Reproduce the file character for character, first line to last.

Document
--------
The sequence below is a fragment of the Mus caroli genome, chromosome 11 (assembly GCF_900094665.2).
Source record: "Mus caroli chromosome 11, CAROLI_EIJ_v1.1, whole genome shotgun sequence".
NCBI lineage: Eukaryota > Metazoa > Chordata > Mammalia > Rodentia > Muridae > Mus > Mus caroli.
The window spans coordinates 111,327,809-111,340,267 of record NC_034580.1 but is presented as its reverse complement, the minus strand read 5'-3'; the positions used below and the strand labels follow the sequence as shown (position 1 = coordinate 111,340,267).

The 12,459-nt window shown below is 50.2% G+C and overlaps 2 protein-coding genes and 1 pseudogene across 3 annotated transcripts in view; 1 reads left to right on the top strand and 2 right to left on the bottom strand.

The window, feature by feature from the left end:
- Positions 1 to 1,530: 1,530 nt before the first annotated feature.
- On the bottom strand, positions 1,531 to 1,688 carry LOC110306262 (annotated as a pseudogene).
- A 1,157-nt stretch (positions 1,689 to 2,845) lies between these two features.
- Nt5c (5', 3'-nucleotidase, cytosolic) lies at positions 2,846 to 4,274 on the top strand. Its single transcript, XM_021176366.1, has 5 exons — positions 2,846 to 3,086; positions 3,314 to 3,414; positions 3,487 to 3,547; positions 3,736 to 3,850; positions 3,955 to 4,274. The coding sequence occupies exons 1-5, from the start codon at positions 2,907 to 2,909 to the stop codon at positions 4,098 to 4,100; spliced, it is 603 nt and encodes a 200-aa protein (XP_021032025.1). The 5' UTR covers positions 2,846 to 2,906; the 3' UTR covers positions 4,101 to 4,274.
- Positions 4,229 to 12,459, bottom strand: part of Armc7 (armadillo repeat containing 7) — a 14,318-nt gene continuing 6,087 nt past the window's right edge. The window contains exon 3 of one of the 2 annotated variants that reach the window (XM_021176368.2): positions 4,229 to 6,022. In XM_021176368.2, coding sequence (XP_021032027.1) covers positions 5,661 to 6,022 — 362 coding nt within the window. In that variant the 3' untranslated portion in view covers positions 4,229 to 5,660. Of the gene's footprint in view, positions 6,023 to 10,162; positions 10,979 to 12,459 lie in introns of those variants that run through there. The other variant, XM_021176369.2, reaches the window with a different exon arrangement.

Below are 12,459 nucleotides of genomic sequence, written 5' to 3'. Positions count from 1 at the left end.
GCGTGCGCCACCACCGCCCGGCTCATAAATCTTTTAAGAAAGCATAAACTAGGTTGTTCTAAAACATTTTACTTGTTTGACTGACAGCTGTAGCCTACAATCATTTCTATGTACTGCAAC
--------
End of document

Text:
The sequence below is a fragment of the Mus caroli genome, chromosome 11 (assembly GCF_900094665.2).
Source record: "Mus caroli chromosome 11, CAROLI_EIJ_v1.1, whole genome shotgun sequence".
NCBI lineage: Eukaryota > Metazoa > Chordata > Mammalia > Rodentia > Muridae > Mus > Mus caroli.
The window spans coordinates 111,327,809-111,340,267 of record NC_034580.1 but is presented as its reverse complement, the minus strand read 5'-3'; the positions used below and the strand labels follow the sequence as shown (position 1 = coordinate 111,340,267).

The 12,459-nt window shown below is 50.2% G+C and overlaps 2 protein-coding genes and 1 pseudogene across 3 annotated transcripts in view; 1 reads left to right on the top strand and 2 right to left on the bottom strand.

The window, feature by feature from the left end:
- Positions 1 to 1,530: 1,530 nt before the first annotated feature.
- On the bottom strand, positions 1,531 to 1,688 carry LOC110306262 (annotated as a pseudogene).
- A 1,157-nt stretch (positions 1,689 to 2,845) lies between these two features.
- Nt5c (5', 3'-nucleotidase, cytosolic) lies at positions 2,846 to 4,274 on the top strand. Its single transcript, XM_021176366.1, has 5 exons — positions 2,846 to 3,086; positions 3,314 to 3,414; positions 3,487 to 3,547; positions 3,736 to 3,850; positions 3,955 to 4,274. The coding sequence occupies exons 1-5, from the start codon at positions 2,907 to 2,909 to the stop codon at positions 4,098 to 4,100; spliced, it is 603 nt and encodes a 200-aa protein (XP_021032025.1). The 5' UTR covers positions 2,846 to 2,906; the 3' UTR covers positions 4,101 to 4,274.
- Positions 4,229 to 12,459, bottom strand: part of Armc7 (armadillo repeat containing 7) — a 14,318-nt gene continuing 6,087 nt past the window's right edge. The window contains exon 3 of one of the 2 annotated variants that reach the window (XM_021176368.2): positions 4,229 to 6,022. In XM_021176368.2, coding sequence (XP_021032027.1) covers positions 5,661 to 6,022 — 362 coding nt within the window. In that variant the 3' untranslated portion in view covers positions 4,229 to 5,660. Of the gene's footprint in view, positions 6,023 to 10,162; positions 10,979 to 12,459 lie in introns of those variants that run through there. The other variant, XM_021176369.2, reaches the window with a different exon arrangement.

Below are 12,459 nucleotides of genomic sequence, written 5' to 3'. Positions count from 1 at the left end.
GCGTGCGCCACCACCGCCCGGCTCATAAATCTTTTAAGAAAGCATAAACTAGGTTGTTCTAAAACATTTTACTTGTTTGACTGACAGCTGTAGCCTACAATCATTTCTATGTACTGCAAC